This one time (not at band camp), I went on an adventure to an apple farm. But that was the extent of my adventure because after a couple hours of driving from my hometown of Fresno(nia) along a winding and nauseous-inducing mountainside, we rolled up to a big ol’ CLOSED sign at the entrance of this farm. Doh! So that was fun. Maybe that’s why I’ve been craving the opportunity to go play on an apple farm. In early September, Matt and I were finishing up our 5 week adventure in Europe with the opportunity to volunteer on an organic farm (WWOOF’ing) in northern Italy. Wow, what an experience! And to top things off, I found lots of apples. The entire valley, spanning beyond the towns of Glorenza and Silandro, is filled with rows of tall apple trees. Supposedly, this area is one of (if not the most) densest regions for apple farming. Farmers are known to make good money here. Yet I was bummed to hear that very few of the farms use organic practices. Being surrounded by all this agriculture (not unlike Fresno…except for the green part, thick german accents and 1000 year old buildings) simply by buying more organic, we can increase the demand, encouraging markets to carry more, and farmers to take up organic and / or natural practices. I figure, the less pesticides and herbicides in the air, earth and water, the better. And if we can opt for local produce, too, that’s extra rad (less carbon footprint).
And that’s my new apple farm story. The end. Now let’s bake some really tasty food!
This recipe is called an Elevating Apple Festivities because:
- It’s like a party in your mouth without the lame hangover. Why? Because it’s made of real, whole ingredients. No refined sugars, gluten, dairy, or other potential tummy bloaters, crampers and blood sugar spikers.
- It elevates your body from the inside out. There’s several sources of plant-based protein, healthy fats and fiber. So even though there’s sugar in the maple syrup (minimal amount in this recipe, mind you) and apples, it’s paired well with these other ingredients to keep your energy elevating and happy without the moody crash.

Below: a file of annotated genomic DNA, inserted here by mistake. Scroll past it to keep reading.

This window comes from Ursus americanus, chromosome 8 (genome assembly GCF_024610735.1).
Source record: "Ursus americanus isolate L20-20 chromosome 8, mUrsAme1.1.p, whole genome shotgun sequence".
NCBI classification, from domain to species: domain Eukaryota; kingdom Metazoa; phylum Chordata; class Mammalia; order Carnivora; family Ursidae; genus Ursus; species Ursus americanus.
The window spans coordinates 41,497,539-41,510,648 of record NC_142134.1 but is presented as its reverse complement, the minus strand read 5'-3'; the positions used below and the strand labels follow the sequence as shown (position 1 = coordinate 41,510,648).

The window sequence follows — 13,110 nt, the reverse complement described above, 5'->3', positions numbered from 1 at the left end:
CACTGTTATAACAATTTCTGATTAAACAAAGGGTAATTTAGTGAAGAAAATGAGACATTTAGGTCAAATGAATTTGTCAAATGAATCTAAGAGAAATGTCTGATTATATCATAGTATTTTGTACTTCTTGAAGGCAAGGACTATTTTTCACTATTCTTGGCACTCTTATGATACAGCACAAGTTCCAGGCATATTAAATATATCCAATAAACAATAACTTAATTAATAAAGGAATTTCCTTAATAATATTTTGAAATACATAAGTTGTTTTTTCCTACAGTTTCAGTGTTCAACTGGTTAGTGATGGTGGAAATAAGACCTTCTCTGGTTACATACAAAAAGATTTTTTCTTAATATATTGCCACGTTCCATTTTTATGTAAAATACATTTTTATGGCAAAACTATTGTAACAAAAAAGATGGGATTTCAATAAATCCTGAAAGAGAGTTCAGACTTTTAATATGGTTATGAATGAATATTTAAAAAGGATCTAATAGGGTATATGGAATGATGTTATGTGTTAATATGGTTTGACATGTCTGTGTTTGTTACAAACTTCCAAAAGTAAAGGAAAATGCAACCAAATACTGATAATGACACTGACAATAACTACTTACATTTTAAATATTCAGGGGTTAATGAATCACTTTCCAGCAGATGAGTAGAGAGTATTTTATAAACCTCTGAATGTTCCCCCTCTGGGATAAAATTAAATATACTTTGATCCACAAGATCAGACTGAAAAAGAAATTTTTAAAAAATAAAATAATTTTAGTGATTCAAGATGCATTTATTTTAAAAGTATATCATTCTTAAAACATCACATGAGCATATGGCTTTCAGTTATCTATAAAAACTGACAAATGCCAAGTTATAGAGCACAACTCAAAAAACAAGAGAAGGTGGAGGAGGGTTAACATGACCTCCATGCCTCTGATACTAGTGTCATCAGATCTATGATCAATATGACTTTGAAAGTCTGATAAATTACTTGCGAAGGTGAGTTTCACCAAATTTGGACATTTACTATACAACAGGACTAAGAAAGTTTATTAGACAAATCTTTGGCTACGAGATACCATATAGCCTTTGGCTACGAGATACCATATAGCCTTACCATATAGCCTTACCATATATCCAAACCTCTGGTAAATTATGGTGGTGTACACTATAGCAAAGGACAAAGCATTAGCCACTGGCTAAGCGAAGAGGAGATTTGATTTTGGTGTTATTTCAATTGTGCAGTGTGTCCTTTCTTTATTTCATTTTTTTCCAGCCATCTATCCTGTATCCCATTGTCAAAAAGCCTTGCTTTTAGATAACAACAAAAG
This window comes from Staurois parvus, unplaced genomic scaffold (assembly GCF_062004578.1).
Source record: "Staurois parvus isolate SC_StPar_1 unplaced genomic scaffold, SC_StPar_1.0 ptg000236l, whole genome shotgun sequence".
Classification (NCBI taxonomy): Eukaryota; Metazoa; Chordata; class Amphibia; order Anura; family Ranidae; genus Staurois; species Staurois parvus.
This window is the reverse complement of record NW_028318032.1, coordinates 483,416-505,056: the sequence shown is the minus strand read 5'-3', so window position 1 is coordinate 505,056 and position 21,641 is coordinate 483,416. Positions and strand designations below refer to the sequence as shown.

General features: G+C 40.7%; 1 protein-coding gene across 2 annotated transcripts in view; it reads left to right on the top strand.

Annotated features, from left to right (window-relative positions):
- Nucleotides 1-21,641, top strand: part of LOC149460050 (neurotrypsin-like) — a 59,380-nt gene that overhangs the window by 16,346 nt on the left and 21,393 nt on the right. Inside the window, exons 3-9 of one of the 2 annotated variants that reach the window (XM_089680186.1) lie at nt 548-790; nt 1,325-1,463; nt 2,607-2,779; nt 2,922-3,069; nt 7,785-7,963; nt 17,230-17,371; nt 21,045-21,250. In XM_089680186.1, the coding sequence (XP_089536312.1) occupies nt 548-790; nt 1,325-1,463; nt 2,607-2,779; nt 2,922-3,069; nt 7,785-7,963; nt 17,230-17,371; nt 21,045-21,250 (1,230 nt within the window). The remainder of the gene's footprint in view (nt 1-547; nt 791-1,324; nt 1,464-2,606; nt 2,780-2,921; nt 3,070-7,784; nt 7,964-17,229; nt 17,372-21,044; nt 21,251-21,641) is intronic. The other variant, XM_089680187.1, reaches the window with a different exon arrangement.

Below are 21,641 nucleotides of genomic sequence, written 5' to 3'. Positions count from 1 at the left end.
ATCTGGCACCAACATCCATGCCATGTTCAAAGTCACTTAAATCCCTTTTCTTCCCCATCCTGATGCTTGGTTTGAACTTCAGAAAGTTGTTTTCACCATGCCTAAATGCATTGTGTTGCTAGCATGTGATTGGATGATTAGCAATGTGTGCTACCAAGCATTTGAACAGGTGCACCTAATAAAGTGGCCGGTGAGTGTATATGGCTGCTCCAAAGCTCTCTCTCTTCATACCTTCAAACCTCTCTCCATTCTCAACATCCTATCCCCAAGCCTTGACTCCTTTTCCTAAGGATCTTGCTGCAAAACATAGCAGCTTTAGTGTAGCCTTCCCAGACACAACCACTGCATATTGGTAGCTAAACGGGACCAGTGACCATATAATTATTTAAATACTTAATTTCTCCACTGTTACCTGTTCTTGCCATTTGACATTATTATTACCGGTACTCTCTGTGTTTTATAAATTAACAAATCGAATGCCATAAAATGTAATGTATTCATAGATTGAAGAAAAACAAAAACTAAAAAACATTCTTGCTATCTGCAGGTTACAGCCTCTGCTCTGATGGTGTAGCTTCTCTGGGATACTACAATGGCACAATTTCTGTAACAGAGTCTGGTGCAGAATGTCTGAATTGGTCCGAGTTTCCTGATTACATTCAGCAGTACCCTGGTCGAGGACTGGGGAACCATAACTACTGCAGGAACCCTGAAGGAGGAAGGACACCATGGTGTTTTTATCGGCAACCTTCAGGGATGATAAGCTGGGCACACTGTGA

- One evening I felt like creating my own version of an apple pie. What is my version? Gluten free, dairy free, plant-based, low in sugar, no refined products, organic (when possible), nutrient dense AND tasty.
Time to play:
- 1 1/2 cup coconut flour
- 1/2 cup unsweetened coconut chips (try Next organic coconut slivers)
- 1/2 cup pistachios
- 1/2 – 3/4 cup raw pumpkin almonds
- 1/2 cup raw flaxmeal
- 1/2 cup unrefined coconut oil (make sure it’s melted)
- 6 tbsp avocado oil
- 1 tbsp vanilla extract
- 2 tbsp maple syrup
- sprinkle of sea salt
- 2 medium-sized organic apples thinly sliced
Creation Station: Preheat oven 375 degrees Fahrenheit. Place sliced apples in a round cake pan. Mix all ingredients together in a big bowl (except apples). Pour mix over apples. Bake for 18-24 minutes. Boom!
Do I taste like a traditional apple pie? Not me, but the Elevating Apple Festivities. No, it does not. Why? Because it’s made of completely different ingredients (except for the apples). It’s not meant to taste like a sweet, sugary, wheat-filled creation. This Festivity is unique yet satisfies a similar nostalgic holiday experience.
How sweet am I? Not me, but the Elevating Apple Festivities. Well, this depends on your palate. Your version of sweet is dependent on what you typically eat. I find this concoction to be just the right amount of sweetness (from the apples and maple syrup) that it doesn’t make me feel funky (as I often do if I eat sweet stuff). Yet if you prefer more sweetness, add more maple syrup. Prefer less? Take some out. Simple as that!
Going organic: To absorb the most benefits (and least chemicals) go for organic products if possible. When a product is certified USDA organic, it is also non-GMO. Yay! Just a heads up, salts cannot be certified organic. But do opt for a non-iodized salt, like a sea salt or himalayan pink salt.
Jot it down: Are you creating your own goodies? Grab a notebook or journal to keep handy in the kitchen. You can even start with this recipe I shared with you and then let loose with your creativity. I’ve gotten in the habit of writing my recipes down, no matter how I think they’ll turn out. Because let’s be honest, you don’t really know until you fully test them. After I’ve tried a new creation, I write some notes on how they taste, what I should change afterwards, or even if they don’t “travel well”. And of course I still give myself my “throw it all together and don’t measure anything” days. So much fun! And way fewer dishes to clean.